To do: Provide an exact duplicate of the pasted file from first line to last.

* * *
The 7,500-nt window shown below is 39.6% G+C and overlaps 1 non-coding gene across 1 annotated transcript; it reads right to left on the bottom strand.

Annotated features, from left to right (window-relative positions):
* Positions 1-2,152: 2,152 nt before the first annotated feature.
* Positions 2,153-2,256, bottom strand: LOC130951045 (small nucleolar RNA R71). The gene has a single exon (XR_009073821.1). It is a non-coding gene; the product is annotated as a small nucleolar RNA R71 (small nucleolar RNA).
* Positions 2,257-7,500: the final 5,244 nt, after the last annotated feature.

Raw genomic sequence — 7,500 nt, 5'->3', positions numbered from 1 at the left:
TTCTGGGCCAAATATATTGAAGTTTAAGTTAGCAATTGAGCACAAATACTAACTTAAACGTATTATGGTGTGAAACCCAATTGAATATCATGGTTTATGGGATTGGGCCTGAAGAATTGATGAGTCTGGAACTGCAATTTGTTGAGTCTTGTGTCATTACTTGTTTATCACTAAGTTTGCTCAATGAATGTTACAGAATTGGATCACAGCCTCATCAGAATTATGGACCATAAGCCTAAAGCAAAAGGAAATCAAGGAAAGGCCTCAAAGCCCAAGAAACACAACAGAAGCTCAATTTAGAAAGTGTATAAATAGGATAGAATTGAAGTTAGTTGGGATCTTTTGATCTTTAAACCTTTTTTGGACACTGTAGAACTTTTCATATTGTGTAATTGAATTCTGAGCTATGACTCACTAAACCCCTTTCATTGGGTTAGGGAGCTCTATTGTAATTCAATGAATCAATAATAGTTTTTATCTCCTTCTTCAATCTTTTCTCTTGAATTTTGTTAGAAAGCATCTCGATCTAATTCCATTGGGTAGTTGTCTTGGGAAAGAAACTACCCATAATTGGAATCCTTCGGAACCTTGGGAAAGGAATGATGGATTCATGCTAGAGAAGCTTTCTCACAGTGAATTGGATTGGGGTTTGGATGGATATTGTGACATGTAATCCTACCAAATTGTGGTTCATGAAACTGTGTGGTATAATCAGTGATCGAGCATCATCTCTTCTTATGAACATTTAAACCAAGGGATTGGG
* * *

The 7,500-nt window shown below is 39.6% G+C and overlaps 1 non-coding gene across 1 annotated transcript; it reads right to left on the bottom strand.

Annotated features, from left to right (window-relative positions):
* Positions 1-2,152: 2,152 nt before the first annotated feature.
* Positions 2,153-2,256, bottom strand: LOC130951045 (small nucleolar RNA R71). The gene has a single exon (XR_009073821.1). It is a non-coding gene; the product is annotated as a small nucleolar RNA R71 (small nucleolar RNA).
* Positions 2,257-7,500: the final 5,244 nt, after the last annotated feature.

Raw genomic sequence — 7,500 nt, 5'->3', positions numbered from 1 at the left:
TTCTGGGCCAAATATATTGAAGTTTAAGTTAGCAATTGAGCACAAATACTAACTTAAACGTATTATGGTGTGAAACCCAATTGAATATCATGGTTTATGGGATTGGGCCTGAAGAATTGATGAGTCTGGAACTGCAATTTGTTGAGTCTTGTGTCATTACTTGTTTATCACTAAGTTTGCTCAATGAATGTTACAGAATTGGATCACAGCCTCATCAGAATTATGGACCATAAGCCTAAAGCAAAAGGAAATCAAGGAAAGGCCTCAAAGCCCAAGAAACACAACAGAAGCTCAATTTAGAAAGTGTATAAATAGGATAGAATTGAAGTTAGTTGGGATCTTTTGATCTTTAAACCTTTTTTGGACACTGTAGAACTTTTCATATTGTGTAATTGAATTCTGAGCTATGACTCACTAAACCCCTTTCATTGGGTTAGGGAGCTCTATTGTAATTCAATGAATCAATAATAGTTTTTATCTCCTTCTTCAATCTTTTCTCTTGAATTTTGTTAGAAAGCATCTCGATCTAATTCCATTGGGTAGTTGTCTTGGGAAAGAAACTACCCATAATTGGAATCCTTCGGAACCTTGGGAAAGGAATGATGGATTCATGCTAGAGAAGCTTTCTCACAGTGAATTGGATTGGGGTTTGGATGGATATTGTGACATGTAATCCTACCAAATTGTGGTTCATGAAACTGTGTGGTATAATCAGTGATCGAGCATCATCTCTTCTTATGAACATTTAAACCAAGGGATTGGG